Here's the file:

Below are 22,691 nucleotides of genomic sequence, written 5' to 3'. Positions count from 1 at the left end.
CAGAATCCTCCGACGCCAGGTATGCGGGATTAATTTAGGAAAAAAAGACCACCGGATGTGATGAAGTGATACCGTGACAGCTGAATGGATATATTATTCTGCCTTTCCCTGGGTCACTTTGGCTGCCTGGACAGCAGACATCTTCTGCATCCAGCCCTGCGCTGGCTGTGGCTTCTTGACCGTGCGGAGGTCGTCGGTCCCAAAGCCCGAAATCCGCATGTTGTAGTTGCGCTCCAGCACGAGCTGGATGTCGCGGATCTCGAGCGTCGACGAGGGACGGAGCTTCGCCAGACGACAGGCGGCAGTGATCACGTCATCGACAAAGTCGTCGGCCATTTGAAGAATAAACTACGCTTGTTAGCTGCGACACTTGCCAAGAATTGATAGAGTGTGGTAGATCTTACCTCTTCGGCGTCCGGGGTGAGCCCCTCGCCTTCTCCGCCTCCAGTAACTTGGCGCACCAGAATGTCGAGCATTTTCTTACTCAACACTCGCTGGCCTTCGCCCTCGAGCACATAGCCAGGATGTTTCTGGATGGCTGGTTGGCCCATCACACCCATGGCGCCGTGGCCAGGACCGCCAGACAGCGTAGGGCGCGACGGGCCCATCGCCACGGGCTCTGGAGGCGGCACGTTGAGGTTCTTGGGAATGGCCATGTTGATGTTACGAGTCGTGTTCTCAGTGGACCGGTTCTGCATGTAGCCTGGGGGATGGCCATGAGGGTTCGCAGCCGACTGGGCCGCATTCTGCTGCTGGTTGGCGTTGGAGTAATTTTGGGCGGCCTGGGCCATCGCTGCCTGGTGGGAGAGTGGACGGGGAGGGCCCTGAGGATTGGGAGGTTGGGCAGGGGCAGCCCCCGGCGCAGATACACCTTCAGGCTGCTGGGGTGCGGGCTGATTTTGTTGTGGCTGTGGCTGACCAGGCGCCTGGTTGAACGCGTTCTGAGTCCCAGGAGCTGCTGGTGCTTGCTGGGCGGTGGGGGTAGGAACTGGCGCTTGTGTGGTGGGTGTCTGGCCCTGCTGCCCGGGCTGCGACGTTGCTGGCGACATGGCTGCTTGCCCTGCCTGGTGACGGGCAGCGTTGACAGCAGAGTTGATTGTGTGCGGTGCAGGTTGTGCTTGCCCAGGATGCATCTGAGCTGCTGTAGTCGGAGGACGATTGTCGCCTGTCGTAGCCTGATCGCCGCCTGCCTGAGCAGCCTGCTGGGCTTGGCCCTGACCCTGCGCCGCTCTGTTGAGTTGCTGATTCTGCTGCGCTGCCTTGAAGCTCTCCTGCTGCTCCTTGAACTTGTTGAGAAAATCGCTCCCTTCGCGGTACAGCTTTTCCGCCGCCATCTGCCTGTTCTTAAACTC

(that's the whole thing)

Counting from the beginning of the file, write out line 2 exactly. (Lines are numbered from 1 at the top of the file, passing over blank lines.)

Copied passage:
CAGAATCCTCCGACGCCAGGTATGCGGGATTAATTTAGGAAAAAAAGACCACCGGATGTGATGAAGTGATACCGTGACAGCTGAATGGATATATTATTCTGCCTTTCCCTGGGTCACTTTGGCTGCCTGGACAGCAGACATCTTCTGCATCCAGCCCTGCGCTGGCTGTGGCTTCTTGACCGTGCGGAGGTCGTCGGTCCCAAAGCCCGAAATCCGCATGTTGTAGTTGCGCTCCAGCACGAGCTGGATGTCGCGGATCTCGAGCGTCGACGAGGGACGGAGCTTCGCCAGACGACAGGCGGCAGTGATCACGTCATCGACAAAGTCGTCGGCCATTTGAAGAATAAACTACGCTTGTTAGCTGCGACACTTGCCAAGAATTGATAGAGTGTGGTAGATCTTACCTCTTCGGCGTCCGGGGTGAGCCCCTCGCCTTCTCCGCCTCCAGTAACTTGGCGCACCAGAATGTCGAGCATTTTCTTACTCAACACTCGCTGGCCTTCGCCCTCGAGCACATAGCCAGGATGTTTCTGGATGGCTGGTTGGCCCATCACACCCATGGCGCCGTGGCCAGGACCGCCAGACAGCGTAGGGCGCGACGGGCCCATCGCCACGGGCTCTGGAGGCGGCACGTTGAGGTTCTTGGGAATGGCCATGTTGATGTTACGAGTCGTGTTCTCAGTGGACCGGTTCTGCATGTAGCCTGGGGGATGGCCATGAGGGTTCGCAGCCGACTGGGCCGCATTCTGCTGCTGGTTGGCGTTGGAGTAATTTTGGGCGGCCTGGGCCATCGCTGCCTGGTGGGAGAGTGGACGGGGAGGGCCCTGAGGATTGGGAGGTTGGGCAGGGGCAGCCCCCGGCGCAGATACACCTTCAGGCTGCTGGGGTGCGGGCTGATTTTGTTGTGGCTGTGGCTGACCAGGCGCCTGGTTGAACGCGTTCTGAGTCCCAGGAGCTGCTGGTGCTTGCTGGGCGGTGGGGGTAGGAACTGGCGCTTGTGTGGTGGGTGTCTGGCCCTGCTGCCCGGGCTGCGACGTTGCTGGCGACATGGCTGCTTGCCCTGCCTGGTGACGGGCAGCGTTGACAGCAGAGTTGATTGTGTGCGGTGCAGGTTGTGCTTGCCCAGGATGCATCTGAGCTGCTGTAGTCGGAGGACGATTGTCGCCTGTCGTAGCCTGATCGCCGCCTGCCTGAGCAGCCTGCTGGGCTTGGCCCTGACCCTGCGCCGCTCTGTTGAGTTGCTGATTCTGCTGCGCTGCCTTGAAGCTCTCCTGCTGCTCCTTGAACTTGTTGAGAAAATCGCTCCCTTCGCGGTACAGCTTTTCCGCCGCCATCTGCCTGTTCTTAAACTC